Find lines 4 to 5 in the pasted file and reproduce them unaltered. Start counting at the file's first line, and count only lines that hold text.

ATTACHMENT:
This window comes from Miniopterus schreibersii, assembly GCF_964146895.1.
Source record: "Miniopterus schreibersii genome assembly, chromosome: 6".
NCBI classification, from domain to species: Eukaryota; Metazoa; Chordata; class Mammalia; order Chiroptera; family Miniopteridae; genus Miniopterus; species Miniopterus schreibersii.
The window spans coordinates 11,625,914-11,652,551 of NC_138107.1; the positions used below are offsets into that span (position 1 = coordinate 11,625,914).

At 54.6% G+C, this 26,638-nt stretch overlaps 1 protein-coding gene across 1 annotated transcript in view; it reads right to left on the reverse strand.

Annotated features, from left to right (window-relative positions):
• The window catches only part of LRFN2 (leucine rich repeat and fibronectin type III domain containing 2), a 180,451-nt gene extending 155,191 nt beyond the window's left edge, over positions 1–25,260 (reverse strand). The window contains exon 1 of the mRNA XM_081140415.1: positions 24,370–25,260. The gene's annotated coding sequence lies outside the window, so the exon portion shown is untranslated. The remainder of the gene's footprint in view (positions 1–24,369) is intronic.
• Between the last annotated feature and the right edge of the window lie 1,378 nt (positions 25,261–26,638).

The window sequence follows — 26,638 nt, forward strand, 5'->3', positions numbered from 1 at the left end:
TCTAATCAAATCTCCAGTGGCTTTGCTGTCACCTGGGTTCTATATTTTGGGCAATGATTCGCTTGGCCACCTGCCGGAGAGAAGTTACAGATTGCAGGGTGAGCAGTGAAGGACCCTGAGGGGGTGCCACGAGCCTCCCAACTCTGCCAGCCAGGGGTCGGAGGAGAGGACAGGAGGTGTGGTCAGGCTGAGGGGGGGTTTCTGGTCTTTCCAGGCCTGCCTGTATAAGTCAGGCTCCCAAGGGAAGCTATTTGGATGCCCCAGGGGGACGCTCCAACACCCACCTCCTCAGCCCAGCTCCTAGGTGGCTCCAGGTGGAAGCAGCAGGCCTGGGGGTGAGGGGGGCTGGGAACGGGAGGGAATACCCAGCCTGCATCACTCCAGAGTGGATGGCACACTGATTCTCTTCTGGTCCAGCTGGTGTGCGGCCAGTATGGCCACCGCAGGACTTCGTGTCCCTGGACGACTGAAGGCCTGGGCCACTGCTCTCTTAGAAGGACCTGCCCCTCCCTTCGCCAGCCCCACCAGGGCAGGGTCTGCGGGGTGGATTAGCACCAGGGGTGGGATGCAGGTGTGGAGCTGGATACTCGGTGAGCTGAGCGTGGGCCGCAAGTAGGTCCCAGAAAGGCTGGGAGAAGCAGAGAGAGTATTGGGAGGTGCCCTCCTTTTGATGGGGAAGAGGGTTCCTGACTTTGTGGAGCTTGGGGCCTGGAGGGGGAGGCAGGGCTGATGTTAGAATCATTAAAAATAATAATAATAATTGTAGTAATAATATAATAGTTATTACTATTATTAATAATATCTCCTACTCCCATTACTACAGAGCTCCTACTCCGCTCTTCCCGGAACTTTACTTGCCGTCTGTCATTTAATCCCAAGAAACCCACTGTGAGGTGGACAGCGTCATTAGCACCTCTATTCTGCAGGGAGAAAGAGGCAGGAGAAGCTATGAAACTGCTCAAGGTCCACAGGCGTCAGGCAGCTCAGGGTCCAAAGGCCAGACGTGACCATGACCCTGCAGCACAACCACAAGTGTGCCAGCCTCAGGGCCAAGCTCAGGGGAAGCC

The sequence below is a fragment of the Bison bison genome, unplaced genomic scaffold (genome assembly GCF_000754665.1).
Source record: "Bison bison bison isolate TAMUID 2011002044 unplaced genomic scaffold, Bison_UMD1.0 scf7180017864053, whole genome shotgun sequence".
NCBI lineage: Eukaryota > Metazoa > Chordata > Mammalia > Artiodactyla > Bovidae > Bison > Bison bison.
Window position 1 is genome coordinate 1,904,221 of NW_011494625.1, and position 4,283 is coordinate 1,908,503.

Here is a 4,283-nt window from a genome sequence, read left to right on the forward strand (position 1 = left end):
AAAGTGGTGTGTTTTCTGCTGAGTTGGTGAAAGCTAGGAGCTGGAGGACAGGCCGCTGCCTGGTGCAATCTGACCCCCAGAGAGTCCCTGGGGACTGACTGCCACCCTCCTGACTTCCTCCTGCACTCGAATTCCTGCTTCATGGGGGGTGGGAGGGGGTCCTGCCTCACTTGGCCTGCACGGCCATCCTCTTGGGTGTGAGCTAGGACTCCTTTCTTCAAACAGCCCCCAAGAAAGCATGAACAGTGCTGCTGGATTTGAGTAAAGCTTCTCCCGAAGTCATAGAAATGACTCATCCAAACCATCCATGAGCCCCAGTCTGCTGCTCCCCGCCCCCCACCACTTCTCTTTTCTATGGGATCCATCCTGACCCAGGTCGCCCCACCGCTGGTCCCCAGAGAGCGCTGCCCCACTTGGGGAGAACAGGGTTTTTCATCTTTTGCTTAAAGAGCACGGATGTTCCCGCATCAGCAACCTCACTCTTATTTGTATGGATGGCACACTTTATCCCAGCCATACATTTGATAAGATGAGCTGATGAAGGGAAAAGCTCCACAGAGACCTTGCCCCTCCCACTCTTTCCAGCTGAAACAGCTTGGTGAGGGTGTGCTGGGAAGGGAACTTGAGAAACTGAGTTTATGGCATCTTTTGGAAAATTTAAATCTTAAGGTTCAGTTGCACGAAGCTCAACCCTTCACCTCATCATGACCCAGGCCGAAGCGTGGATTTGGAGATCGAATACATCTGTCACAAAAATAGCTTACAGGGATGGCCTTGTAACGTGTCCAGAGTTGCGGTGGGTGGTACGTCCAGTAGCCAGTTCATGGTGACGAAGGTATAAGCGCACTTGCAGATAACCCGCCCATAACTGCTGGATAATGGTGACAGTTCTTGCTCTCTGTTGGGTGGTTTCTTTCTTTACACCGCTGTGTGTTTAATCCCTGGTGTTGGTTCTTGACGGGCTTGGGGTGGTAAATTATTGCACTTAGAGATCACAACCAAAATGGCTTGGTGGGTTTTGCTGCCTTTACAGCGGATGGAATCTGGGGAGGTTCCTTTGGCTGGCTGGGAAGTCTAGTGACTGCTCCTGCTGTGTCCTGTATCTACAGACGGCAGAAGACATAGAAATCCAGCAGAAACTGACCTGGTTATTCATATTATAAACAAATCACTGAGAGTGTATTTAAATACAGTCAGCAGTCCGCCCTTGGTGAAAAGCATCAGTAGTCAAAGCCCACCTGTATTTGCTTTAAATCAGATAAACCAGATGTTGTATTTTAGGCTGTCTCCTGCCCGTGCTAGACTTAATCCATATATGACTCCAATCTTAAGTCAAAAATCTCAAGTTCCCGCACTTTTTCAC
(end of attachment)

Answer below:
The window spans coordinates 11,625,914-11,652,551 of NC_138107.1; the positions used below are offsets into that span (position 1 = coordinate 11,625,914).

At 54.6% G+C, this 26,638-nt stretch overlaps 1 protein-coding gene across 1 annotated transcript in view; it reads right to left on the reverse strand.